The Federal Bureau of Investigation and the Cybersecurity and Infrastructure Security Agency revealed new details about the Scattered Spider cybercrime group and its collaboration with the notorious ALPHV/BlackCat ransomware operation in an advisory released Friday.
According to a sleeping computer report, Scattered Spider – followed by several aliases, including 0ktapus, Starfraud and Octo Tempest – is responsible for some of the most high-profile ransomware attacks in recent years. The fluid collective of English-speaking hackers as young as 16 relied on clever social engineering tactics to break into the networks of companies like MailChimp, Reddit and Twilio.
Today, the FBI reveals that some Scattered Spider members have joined forces with ALPHV/BlackCat, the Russia-based ransomware cartel behind major attacks against oil giant Shell and the Costa Rican government. This alliance allows Scattered Spider actors to encrypt and lock systems using BlackCat, then extort ransom payments from victims.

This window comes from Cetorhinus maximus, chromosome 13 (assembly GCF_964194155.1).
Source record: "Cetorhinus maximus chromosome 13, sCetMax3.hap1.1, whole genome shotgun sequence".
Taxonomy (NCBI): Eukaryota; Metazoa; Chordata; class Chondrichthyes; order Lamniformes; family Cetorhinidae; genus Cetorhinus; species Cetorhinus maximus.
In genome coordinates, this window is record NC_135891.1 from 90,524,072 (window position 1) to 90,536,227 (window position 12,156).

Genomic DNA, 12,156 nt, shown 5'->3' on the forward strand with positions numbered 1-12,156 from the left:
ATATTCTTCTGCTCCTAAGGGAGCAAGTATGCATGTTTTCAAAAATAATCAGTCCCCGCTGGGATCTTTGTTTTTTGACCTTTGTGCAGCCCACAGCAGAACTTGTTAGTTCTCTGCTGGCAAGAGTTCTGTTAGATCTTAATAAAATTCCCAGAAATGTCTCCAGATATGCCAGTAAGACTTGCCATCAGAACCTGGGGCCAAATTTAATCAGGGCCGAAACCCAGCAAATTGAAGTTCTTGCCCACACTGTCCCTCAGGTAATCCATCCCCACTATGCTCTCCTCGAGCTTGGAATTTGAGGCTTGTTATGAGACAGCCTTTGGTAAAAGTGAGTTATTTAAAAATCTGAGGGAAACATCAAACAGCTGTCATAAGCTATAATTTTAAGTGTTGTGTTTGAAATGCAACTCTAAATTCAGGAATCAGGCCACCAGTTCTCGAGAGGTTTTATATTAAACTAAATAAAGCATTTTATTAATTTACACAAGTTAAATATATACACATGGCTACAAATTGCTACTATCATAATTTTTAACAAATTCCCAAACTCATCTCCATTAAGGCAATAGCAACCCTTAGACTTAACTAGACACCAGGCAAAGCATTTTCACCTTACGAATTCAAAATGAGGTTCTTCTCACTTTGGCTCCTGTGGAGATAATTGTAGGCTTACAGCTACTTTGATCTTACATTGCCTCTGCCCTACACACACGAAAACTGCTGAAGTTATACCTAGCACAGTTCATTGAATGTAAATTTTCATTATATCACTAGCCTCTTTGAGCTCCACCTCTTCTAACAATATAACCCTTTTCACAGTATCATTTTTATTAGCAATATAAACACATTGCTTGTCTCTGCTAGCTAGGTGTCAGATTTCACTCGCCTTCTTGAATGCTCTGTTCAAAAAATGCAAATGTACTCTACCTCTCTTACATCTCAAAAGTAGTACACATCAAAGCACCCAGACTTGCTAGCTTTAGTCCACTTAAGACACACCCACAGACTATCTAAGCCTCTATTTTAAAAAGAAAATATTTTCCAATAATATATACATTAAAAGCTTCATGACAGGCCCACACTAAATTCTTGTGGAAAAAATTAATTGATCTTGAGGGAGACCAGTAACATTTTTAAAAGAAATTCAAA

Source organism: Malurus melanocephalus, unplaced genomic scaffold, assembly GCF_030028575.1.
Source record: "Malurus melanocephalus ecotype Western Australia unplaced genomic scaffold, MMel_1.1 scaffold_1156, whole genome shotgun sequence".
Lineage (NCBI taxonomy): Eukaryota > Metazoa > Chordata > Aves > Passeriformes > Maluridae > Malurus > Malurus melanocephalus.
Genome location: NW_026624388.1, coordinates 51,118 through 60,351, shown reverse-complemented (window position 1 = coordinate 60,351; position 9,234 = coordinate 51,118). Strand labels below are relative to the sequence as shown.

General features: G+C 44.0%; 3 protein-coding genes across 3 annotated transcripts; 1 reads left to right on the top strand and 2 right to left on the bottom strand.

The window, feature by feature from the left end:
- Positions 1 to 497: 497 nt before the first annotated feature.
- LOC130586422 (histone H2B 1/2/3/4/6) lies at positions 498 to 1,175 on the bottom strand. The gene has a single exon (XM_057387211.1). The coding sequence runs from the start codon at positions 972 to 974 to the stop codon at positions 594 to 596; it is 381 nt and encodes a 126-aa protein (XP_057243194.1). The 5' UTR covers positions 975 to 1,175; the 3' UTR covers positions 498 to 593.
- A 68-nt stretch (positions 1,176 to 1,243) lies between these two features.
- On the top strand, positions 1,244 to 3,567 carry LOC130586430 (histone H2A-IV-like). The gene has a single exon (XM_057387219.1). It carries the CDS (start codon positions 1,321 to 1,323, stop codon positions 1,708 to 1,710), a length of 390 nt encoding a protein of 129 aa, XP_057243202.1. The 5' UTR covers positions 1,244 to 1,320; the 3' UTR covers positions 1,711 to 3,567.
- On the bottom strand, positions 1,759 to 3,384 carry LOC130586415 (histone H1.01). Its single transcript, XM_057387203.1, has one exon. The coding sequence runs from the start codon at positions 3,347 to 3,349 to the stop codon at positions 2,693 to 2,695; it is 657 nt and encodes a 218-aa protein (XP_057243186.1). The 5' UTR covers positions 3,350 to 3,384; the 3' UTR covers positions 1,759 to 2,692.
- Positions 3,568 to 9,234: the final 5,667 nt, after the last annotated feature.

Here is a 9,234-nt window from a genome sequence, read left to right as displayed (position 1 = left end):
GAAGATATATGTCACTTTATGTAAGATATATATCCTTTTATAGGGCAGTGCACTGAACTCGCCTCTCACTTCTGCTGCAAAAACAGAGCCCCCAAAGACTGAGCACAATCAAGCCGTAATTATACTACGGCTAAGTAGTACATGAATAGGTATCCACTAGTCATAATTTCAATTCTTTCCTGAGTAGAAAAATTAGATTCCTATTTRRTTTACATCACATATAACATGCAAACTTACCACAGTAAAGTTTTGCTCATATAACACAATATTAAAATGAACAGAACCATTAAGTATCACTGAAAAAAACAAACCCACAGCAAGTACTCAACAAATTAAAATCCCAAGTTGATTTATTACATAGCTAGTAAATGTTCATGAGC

Experts say Scattered Spider’s loose, decentralized structure makes the group difficult to track. The FBI knows the identities of at least 12 people, but has not yet prosecuted any of its members. Some are also believed to be part of “The Comm”, a network of hackers involved in recent violent crimes.
Scattered Spider access tactics exploit human vulnerabilities. Posing as IT staff, they trick employees into handing over their credentials via SMS. Phishing, phone calls and fake domain names impersonating business services. Once inside, they secretly install RAT malware and monitoring tools to steal data and learn about incident response efforts in Slack or via email. This allows Scattered Spider to evade detection, create fake accounts to move laterally, and determine how victims attempt to kick them out.
The advisory warns that they are interested in source code, certificates, and credential repositories.
Experts recommend strengthening multi-factor authentication, email security, network segmentation, and patching MITER techniques listed by the FBI. They also advise implementing robust data recovery plans and offline backups to enable recovery after an attack.
Exposing the inner workings of Scattered Spider sheds light on the human infrastructure behind the sophisticated cybercriminal networks executing ransomware attacks. It also illustrates the evolving cyber threat landscape, in which threat actors share capabilities to maximize profits from extortion.
photo by Pixabay.